5. Soda Fire Artist: Denise Joyal
Soda and wood-firing potter, and adjunct professor, making primarily functional ware.
What inspires the imagery for your Mishima carving?
"I have a number of sources of inspiration. I love to garden, so I use a lot of floral imagery. I am fascinated by textile design and graphic design as well, and often find myself using patterns I see in fabric or a random online design as a starting point for a design to carve."
At what stage do you do the Mishima carving?
"I do my carving at leather-hard. I feel like there are a few stages of leather hard, so I would say it’s more of a hard leather hard (parmesan cheese, not cheddar)."
What tools do you use to do the carving?
"Initially, I tried using an Exacto blade. Kudos to those who have success with this tool. I couldn’t manage to get the curves I wanted using it.
After trying numerous already existing tools, and not getting the line quality I wanted, I researched a number of metal tips in multiple industries for all types of purposes. I settled on one I really liked. I was excited that the tip was threaded and could be replaced without replacing the whole tool. I then asked my friend, master tool-maker Troy Bungart, if he would collaborate on a custom tool for me. After sending back and forth a few revisions, we came up with one I really like. I will be selling them at The Roomshow at NCECA in Richmond. You can also contact me to order one directly."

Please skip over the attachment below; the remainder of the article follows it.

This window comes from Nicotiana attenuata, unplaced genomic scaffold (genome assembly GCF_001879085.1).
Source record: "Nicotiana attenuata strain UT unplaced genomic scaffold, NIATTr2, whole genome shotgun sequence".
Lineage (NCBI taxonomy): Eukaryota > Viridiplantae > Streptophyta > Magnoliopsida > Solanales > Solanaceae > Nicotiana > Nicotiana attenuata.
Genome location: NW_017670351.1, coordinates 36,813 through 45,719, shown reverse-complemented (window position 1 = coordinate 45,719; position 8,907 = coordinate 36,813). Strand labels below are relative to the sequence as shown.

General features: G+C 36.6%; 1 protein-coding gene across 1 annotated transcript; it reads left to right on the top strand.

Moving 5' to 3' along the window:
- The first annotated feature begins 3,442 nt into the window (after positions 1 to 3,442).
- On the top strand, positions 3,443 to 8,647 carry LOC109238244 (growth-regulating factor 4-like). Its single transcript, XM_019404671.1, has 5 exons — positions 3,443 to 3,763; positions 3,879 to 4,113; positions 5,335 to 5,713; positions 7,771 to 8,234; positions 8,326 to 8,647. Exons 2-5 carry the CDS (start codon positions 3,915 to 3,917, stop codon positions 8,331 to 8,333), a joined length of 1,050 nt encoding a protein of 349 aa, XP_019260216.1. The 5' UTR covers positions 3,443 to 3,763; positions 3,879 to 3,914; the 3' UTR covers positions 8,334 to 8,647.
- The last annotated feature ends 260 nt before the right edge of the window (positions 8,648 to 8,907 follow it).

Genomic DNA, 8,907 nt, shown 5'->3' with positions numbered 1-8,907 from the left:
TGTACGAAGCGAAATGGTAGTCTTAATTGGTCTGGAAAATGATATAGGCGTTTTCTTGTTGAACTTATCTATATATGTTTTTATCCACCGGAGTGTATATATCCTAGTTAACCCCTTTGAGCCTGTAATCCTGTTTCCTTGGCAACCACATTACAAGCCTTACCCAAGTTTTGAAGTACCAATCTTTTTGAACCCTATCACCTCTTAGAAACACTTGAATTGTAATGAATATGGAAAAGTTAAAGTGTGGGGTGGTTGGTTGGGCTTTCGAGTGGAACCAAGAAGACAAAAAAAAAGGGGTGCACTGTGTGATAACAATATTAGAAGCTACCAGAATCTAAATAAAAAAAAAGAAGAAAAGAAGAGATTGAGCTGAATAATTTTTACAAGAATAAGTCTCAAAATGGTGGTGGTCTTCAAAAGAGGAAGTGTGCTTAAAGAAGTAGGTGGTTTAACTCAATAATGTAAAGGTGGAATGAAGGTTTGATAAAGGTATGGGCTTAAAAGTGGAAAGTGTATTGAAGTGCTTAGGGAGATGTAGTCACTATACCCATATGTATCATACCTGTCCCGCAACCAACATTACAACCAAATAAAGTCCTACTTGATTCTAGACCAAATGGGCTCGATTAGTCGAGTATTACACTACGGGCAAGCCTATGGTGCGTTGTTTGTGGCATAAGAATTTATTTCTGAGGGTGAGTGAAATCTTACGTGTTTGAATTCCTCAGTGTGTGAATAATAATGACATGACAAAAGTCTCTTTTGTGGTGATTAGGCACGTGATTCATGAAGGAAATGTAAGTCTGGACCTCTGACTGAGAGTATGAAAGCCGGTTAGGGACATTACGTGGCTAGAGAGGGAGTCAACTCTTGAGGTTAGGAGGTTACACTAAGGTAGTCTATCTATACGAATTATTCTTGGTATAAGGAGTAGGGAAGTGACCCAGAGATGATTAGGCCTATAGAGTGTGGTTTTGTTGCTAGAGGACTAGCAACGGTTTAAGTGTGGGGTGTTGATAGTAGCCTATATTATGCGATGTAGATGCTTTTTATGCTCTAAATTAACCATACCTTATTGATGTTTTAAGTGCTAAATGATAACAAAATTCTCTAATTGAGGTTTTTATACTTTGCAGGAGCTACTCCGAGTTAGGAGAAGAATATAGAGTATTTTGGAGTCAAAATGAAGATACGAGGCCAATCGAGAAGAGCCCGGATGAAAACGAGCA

Why do you like Mishima in soda firing?
"My designs, and my work, tend to be fairly controlled. I like using Mishima in soda, because it partially bleeds the inlaid underglaze onto the surface of the work in unexpected ways. Sometimes, it will leave an outline around my carved imagery. I think the atmosphere helps loosen my otherwise tightly controlled work."
What are the advantages of Mishima in light or heavy soda application, and which do you prefer?
"I like both for different reasons. Light soda preserves more of my designs while still offering some softness to the line, which can be really striking. If I spend a lot of time on an overall design, it may be preferable.
Heavy soda may even obscure parts of my design. That said, I love the contrast of heavy directionally applied soda. I can stack my work to ensure that the parts of the work I want to receive the most soda do when firing this way. This allows me to get the best of both worlds, by having a heavy juicy gray soda side and a lighter, orange flashed side. My goal in these effects is to mimic the way sunlight, just before sunset, creates long heavy gray shadows while illuminating surfaces still in its path."
Thanks Dense for sharing about your mishima surfaces in the soda kiln!
Find more information about Denise at:
Instagram: @kilnjoy, @theroomshow
Take me to the Archive of Soda Fire Blogs
Denise's Flashing Slips
Denise's Clay Bodies
Here on my blog I share behind the scenes, events, and activities related to my art.
Behind The Scenes
Coffee + Tea
Flowers + Plants
New Art Work
Pots In Use
Seasons + Holidays
Travel + Art